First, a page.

Isaac Newton (1642–1727)
Isaac Newton, Opticks: or, A Treatise of the Reflexions, Refractions, Inflexions and Colours of Light (London, 1704)
Newton discussed music in a number of different contexts. Although not a lover of practical music he was interested in music's underlying principles and the notion of cosmic harmony. A manuscript notebook written early in his career (now in Cambridge University Library, Add. MS 4000) reveals his interest in the mathematical division of the scale whilst in his Principia mathematica Newton described sound's propagation through air to establish a new dimension in the mathematical study of music in the field of acoustics.
Of particular interest were correlations he perceived between the colour spectrum and the musical scale. In his popular work Opticks (and elsewhere) Newton suggested that his spectrum of seven colours was governed by the same ratios underlying music's diatonic scale. Although subsequently discredited, throughout the 18th century this theory was seized upon by musicians and scientists seeking evidence of universal laws common to music and nature.
The French Enlightenment writer and philosopher Voltaire helped make Newton's optical and gravitational theories accessible to a wider public and encouraged their general acceptance.
Brook Taylor, New principles of linear perspective: or, The art of designing on a plane the representations of all sorts of objects, in a more general and simple method than has been done (London, 1749)
As well as being a prominent mathematician and Royal Society fellow, Brook Taylor (1685–1731) was an accomplished musician and member of the Academy of Ancient Music. Established 1726 in London as an organisation devoted to the study of earlier music, many of the Academy's members were also heavily engaged in an agenda to establish music's theoretical basis in universal principle.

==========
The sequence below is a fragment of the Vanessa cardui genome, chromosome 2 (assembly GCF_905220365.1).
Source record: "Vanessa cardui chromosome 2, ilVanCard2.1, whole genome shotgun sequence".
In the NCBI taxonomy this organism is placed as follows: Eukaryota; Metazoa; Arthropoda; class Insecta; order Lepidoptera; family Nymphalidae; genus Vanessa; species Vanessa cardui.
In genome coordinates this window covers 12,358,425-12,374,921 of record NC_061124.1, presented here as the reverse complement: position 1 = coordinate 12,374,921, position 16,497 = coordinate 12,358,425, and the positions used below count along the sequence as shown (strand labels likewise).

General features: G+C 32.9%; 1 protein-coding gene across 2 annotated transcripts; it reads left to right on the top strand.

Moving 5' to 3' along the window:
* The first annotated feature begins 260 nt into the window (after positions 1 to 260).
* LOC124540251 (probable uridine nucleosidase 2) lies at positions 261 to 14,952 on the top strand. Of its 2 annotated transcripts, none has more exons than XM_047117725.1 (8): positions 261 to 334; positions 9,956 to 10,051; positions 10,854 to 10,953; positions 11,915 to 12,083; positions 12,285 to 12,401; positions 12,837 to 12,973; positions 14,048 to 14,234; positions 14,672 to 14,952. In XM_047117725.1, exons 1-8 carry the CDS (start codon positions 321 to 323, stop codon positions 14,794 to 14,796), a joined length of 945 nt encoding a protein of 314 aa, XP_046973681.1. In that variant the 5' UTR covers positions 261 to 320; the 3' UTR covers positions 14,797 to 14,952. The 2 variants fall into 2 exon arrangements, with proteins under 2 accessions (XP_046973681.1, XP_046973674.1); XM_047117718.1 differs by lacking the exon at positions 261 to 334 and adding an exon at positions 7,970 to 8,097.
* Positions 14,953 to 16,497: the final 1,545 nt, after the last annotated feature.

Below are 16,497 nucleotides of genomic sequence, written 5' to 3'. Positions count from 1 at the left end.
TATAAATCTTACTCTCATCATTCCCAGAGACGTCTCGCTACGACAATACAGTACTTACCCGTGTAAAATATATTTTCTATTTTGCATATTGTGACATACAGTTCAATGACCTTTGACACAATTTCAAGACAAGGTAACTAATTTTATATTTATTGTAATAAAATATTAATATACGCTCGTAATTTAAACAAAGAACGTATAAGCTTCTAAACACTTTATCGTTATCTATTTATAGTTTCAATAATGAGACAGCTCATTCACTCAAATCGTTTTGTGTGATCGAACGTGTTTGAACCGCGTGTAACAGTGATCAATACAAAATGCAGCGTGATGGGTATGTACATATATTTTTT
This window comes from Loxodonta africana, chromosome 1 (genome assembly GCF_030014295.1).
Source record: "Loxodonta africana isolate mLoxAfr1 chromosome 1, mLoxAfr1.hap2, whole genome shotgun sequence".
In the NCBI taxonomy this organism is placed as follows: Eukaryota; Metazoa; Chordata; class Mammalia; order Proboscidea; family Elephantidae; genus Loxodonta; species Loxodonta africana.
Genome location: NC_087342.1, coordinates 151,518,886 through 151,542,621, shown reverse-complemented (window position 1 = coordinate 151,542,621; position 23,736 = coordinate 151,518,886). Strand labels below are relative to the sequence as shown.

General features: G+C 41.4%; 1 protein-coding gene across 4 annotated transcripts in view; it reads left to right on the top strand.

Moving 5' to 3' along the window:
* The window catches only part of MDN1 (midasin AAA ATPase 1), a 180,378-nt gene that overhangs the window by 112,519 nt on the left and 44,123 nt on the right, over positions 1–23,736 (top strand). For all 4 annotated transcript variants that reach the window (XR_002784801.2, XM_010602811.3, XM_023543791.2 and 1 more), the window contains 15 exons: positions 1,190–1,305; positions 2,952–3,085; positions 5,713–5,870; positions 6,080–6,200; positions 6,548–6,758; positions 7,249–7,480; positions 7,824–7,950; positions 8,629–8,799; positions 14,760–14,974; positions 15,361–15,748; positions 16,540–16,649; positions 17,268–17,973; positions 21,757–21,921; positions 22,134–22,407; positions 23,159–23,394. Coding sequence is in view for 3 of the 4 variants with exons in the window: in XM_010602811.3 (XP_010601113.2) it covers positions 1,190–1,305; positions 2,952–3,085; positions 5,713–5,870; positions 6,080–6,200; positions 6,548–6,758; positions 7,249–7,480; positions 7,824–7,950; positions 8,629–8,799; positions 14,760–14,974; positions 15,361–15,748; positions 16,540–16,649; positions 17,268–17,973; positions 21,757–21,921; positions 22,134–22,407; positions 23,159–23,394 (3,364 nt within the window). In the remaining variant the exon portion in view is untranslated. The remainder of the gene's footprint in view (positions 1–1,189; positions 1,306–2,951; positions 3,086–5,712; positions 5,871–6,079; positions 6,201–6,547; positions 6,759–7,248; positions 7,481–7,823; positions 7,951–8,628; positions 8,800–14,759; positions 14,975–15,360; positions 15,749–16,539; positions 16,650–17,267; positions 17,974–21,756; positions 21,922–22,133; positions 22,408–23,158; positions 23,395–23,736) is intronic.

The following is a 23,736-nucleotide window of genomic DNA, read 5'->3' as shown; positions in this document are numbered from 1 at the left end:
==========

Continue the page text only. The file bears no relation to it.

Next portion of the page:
Taylor's Methodus Incrementorum Directa et Inversa (1715) had been seminal in reducing to mechanical principles the form of movement of a vibrating string. In his Linear Perspective (1715) Taylor had sought to set out the principles of visual art and thus established for himself a prominent place in the history of perspective. A staunch supporter of Newton, Taylor built on Newton's ideas concerning the supposed correlations between colour and the musical scale in his New Principles of Linear Perspective (1719).
In an appendix entitled 'New theory of mixing colours' Taylor included an expanded version of the colour diagram Newton had presented in his Opticks (as described above). In Taylor's version the circle is divided into seven colour segments, each one lettered according to a note name (A–G) and arranged to correlate to the mathematical 'proportions of the musical notes'. In a manner invoking musical dissonance and consonance, Taylor sought through this diagram to explain how the mixing of 'perfect' colours creates other 'less perfect' colours.
- Barker, Andrew, ed., Greek Musical Writings, 2 vols. (Cambridge, 1984–9)
- Chenette, Louis Fred, 'Music Theory in the British Isles during the Enlightenment', PhD diss., Ohio State University, 1967
- Christensen, Thomas, Rameau and Musical Thought in the Enlightenment (Cambridge, 1993)
- Clark, Suzannah and Alexander Rehding, eds., Music Theory and Natural Order from the Renaissance to the Early Twentieth Century (Cambridge, 2001)
- Gouk, Penelope, Music, Science and Natural Magic in Seventeenth-Century England (New Haven, 1999)
- Kassler, Jamie C., The Science of Music in Britain, 1714–1830: a Catalogue of Writings, Lectures and Inventions, 2 vols. (New York, 1979)
- __ Music, Science, Philosophy: Models in the Universe of Thought (Aldershot, 2001)
- __ The Beginnings of the Modern Philosophy of Music in England: Francis North's A Philosophical Essay of Musick (1677) with Comments of Isaac Newton, Roger North and in the Philosophical Transactions (Aldershot, 2004)
- Miller, Leta E., and Albert Cohen, Music in the Royal Society of London, 1660–1806 (Detroit, 1987)
- Wardaugh, Benjamin, Music, Experiment and Mathematics in England, 1653–1705 (Ashgate, 2008)